A number of studies indicate a contribution of red blood cells (RBCs) to nitrite induced vasodilation. These processes are thought to involve nitrite reduction to nitric oxide (NO) by deoxygenated hemoglobin chains. NO generated in the RBC should, however, immediately be scavenged by hemoglobin, apparently negating any possible contribution of this reaction to vasodilation. We have been able to resolve this paradox by showing that nitrite reacted hemoglobin has an unexpectedly high affinity for the red cell membrane. This high affinity contributes to RBC induced vasodilation by two different pathways. (1) The increased membrane binding activates glycolysis and the synthesis of ATP. This newly synthesized ATP is released from the RBC under hypoxic conditions. The released ATP interacts with purinergic receptors on the endothelium that stimulate the synthesis of NO by endothelial NO synthase. This reaction will induce vasodilation without requiring that NO be released from the RBC. (2) The interaction with the membrane, of intermediates formed during the reaction of nitrite with deoxygenated hemoglobin, stimulates the release of NO from these intermediates. NO released on the membrane can escape the large pool of intracellular hemoglobin and be released into the vasculature resulting in vasodilation. Both of these processes linked to membrane associated nitrite reacted hemoglobin explain a role for RBCs in nitrite induced vasodilation.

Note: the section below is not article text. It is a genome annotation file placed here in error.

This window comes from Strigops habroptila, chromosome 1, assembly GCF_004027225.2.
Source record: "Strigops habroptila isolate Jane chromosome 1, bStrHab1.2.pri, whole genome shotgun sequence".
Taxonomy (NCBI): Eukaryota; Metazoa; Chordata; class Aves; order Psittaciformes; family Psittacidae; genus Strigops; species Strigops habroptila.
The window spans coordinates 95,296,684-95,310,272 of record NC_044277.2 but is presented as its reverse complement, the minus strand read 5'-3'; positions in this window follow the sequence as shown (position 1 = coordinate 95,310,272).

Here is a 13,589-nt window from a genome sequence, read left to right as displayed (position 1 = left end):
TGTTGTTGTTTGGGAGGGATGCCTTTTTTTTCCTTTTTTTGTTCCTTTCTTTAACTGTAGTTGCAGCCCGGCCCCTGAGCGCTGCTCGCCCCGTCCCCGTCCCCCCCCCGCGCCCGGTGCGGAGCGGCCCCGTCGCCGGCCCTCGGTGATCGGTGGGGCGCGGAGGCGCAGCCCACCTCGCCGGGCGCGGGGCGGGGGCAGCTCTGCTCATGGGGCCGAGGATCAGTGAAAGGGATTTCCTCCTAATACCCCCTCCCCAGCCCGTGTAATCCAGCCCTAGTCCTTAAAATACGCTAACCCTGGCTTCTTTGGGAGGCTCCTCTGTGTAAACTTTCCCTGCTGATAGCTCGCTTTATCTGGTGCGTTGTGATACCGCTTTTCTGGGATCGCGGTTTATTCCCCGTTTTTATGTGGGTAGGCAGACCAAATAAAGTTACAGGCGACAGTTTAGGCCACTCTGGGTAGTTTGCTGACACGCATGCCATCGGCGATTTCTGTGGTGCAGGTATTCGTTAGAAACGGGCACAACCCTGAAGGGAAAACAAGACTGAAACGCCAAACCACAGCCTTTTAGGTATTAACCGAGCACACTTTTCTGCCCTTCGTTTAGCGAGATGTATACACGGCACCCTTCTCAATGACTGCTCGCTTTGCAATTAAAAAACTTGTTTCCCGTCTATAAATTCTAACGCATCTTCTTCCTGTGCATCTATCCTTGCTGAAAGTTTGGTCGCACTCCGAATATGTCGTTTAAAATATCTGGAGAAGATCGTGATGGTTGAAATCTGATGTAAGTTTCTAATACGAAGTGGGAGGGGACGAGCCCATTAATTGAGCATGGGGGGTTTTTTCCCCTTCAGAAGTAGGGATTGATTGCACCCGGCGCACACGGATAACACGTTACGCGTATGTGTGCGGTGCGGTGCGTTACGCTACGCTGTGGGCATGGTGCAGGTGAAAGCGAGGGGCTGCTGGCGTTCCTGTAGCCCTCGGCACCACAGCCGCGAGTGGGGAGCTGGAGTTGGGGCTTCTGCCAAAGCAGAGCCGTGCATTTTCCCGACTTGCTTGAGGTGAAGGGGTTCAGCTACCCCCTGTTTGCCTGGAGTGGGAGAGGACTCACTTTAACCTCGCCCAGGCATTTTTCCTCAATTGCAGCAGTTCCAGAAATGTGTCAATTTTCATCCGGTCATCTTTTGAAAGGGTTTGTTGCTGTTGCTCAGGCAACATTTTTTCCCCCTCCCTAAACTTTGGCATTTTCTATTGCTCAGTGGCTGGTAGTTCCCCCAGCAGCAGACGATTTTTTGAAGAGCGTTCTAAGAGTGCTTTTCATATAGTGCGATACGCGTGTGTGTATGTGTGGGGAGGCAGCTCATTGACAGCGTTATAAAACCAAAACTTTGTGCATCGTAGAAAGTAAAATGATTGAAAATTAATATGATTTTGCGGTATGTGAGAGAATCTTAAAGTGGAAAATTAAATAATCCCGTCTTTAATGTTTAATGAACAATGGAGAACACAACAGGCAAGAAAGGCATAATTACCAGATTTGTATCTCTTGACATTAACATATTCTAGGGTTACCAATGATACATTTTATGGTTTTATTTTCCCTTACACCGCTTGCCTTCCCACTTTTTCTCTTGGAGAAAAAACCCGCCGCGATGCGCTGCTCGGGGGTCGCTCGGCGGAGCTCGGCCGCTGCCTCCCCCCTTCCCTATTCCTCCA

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This research was supported by the Intramural Research Program of the NIH, National Institute on Aging.
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